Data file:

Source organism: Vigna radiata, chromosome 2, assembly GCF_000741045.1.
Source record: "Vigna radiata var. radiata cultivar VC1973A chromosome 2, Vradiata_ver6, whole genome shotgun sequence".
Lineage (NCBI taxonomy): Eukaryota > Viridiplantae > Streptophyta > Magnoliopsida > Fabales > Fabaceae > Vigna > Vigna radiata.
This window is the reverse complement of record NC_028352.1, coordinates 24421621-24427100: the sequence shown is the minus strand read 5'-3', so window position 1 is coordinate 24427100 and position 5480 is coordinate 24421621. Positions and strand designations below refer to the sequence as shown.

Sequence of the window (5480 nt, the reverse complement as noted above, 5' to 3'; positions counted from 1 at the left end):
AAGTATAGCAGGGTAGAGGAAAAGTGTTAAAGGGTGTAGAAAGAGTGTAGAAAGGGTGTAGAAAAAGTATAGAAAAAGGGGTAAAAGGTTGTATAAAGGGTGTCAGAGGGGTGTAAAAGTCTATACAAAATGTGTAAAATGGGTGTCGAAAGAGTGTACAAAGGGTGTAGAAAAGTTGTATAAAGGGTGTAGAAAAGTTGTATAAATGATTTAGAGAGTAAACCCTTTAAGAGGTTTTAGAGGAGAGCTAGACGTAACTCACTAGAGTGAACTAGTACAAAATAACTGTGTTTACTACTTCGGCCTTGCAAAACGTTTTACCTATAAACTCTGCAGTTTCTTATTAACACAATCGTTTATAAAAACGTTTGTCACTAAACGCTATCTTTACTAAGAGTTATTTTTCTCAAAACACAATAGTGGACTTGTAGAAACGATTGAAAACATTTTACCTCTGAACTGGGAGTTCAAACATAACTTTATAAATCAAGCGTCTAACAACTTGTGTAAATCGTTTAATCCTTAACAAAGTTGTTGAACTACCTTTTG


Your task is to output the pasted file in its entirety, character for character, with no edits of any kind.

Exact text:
Source organism: Vigna radiata, chromosome 2, assembly GCF_000741045.1.
Source record: "Vigna radiata var. radiata cultivar VC1973A chromosome 2, Vradiata_ver6, whole genome shotgun sequence".
Lineage (NCBI taxonomy): Eukaryota > Viridiplantae > Streptophyta > Magnoliopsida > Fabales > Fabaceae > Vigna > Vigna radiata.
This window is the reverse complement of record NC_028352.1, coordinates 24421621-24427100: the sequence shown is the minus strand read 5'-3', so window position 1 is coordinate 24427100 and position 5480 is coordinate 24421621. Positions and strand designations below refer to the sequence as shown.

Sequence of the window (5480 nt, the reverse complement as noted above, 5' to 3'; positions counted from 1 at the left end):
AAGTATAGCAGGGTAGAGGAAAAGTGTTAAAGGGTGTAGAAAGAGTGTAGAAAGGGTGTAGAAAAAGTATAGAAAAAGGGGTAAAAGGTTGTATAAAGGGTGTCAGAGGGGTGTAAAAGTCTATACAAAATGTGTAAAATGGGTGTCGAAAGAGTGTACAAAGGGTGTAGAAAAGTTGTATAAAGGGTGTAGAAAAGTTGTATAAATGATTTAGAGAGTAAACCCTTTAAGAGGTTTTAGAGGAGAGCTAGACGTAACTCACTAGAGTGAACTAGTACAAAATAACTGTGTTTACTACTTCGGCCTTGCAAAACGTTTTACCTATAAACTCTGCAGTTTCTTATTAACACAATCGTTTATAAAAACGTTTGTCACTAAACGCTATCTTTACTAAGAGTTATTTTTCTCAAAACACAATAGTGGACTTGTAGAAACGATTGAAAACATTTTACCTCTGAACTGGGAGTTCAAACATAACTTTATAAATCAAGCGTCTAACAACTTGTGTAAATCGTTTAATCCTTAACAAAGTTGTTGAACTACCTTTTG